Our story so far: After two and half months of waiting to close on a 126-year-old church we intend to turn into our home, we finally get inside and start demolition revealing its odd and interesting wonders.
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Five days after we closed on the church, the roofer showed up. Securing the bell tower was high on the to-do list after the seller had disclosed the roof was “rooted” and our pre-closing inspection revealed it was indeed rotted. With winter was closing in fast, so was our window of opportunity.
After a couple of different bids from roofers of various talent, we went with not a steeplejack, but a friend of a friend with a good reputation for flat roofs. For the purposes of clarity, a few definitions might be in order. The bell turret on our church—the ornamental feature above the bell chamber—appeared to be in decent condition and shingled with materials at least as new (or old) as the rest of the church roof. It was the flat roof floor of the bell chamber (beneath the bell) that was falling apart.
The roofer was a young man with a deceivingly slight build and a long reddish beard. He had a name, but in my imagination, I called him Reroofer, sort of the fairytale contractor version of Repunzel: “Reroofer, Reroofer, let down your beard!” Unlike Repunzel, though, he would not have been trapped in any castle towers; Reroofer had the agility of a monkey climbing around the belfry thirty feet off the ground.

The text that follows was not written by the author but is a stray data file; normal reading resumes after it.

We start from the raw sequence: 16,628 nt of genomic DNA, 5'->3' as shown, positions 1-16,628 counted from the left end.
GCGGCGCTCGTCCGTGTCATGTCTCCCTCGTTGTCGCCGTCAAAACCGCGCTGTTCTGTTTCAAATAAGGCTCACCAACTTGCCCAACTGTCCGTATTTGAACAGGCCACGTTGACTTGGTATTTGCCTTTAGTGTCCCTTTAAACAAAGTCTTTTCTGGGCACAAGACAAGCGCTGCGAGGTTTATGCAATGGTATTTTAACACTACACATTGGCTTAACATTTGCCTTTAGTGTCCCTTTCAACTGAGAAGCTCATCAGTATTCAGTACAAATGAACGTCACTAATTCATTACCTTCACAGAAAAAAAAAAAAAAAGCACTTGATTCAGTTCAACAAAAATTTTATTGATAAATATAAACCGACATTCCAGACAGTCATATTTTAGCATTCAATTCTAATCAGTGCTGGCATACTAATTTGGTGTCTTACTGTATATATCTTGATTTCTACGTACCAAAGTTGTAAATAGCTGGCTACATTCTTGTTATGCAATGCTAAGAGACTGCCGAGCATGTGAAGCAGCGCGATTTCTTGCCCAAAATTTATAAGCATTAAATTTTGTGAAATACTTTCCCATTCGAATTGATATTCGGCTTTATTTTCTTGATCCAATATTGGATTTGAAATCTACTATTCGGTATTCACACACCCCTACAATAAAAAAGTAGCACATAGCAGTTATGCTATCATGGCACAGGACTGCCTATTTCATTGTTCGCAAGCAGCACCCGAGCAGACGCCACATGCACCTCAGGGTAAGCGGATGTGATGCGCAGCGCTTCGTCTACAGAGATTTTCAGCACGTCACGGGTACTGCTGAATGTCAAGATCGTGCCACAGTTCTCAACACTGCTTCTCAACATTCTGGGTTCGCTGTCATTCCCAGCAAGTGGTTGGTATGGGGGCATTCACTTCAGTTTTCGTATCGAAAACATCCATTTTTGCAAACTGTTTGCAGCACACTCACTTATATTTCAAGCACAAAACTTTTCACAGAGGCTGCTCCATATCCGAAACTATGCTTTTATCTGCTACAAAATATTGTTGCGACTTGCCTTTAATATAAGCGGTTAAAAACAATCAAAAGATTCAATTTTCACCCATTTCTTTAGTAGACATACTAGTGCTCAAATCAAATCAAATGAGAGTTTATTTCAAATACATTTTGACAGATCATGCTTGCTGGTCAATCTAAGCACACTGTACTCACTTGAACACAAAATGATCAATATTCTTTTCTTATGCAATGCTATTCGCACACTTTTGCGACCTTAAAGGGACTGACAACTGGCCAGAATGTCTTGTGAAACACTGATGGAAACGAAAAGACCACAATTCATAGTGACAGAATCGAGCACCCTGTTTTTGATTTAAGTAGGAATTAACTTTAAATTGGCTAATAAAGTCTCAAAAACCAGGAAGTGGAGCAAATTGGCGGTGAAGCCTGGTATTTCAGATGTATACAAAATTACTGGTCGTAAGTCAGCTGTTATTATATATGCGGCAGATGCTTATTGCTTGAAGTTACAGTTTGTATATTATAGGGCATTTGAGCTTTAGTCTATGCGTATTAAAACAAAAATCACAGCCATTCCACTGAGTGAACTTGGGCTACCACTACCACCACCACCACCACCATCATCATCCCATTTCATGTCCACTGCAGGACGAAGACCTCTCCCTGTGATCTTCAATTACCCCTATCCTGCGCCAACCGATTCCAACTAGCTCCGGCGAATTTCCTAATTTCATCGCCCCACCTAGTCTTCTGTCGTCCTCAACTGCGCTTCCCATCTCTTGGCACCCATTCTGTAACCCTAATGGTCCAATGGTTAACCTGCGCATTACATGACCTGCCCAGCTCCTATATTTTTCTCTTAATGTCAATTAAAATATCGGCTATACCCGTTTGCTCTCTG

Initially, Reroofer thought he could fix the holes in the roof in two days. After he was there a couple of hours, tearing off disintegrating shingles and ancient pieces of wood, Tyler called up to him from the ground and asked him how it was going.
“It’s worse than I thought.”
The bell, it turns out, was three-inch thick cast iron, weighing a thousand pounds, we guessed without the benefit of a scale. Some carpenter in the past had cobbled together a solution to the aging bell supports, and now the old fix was worse for wear.
Working mostly from the inside (which made it more bearable to watch), Reroofer needed to transfer the weight of the bell while replacing the supporting structure, so he did so with an ingenious system of straps and come-alongs (and an equally gymnastic helper on Day Two of repairs). The supports were replaced with new, treated four-by-fours. When he finished, the bell hung a foot higher than before his work.
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Tomorrow: Another definition: kampanaphobia. Click here to read it.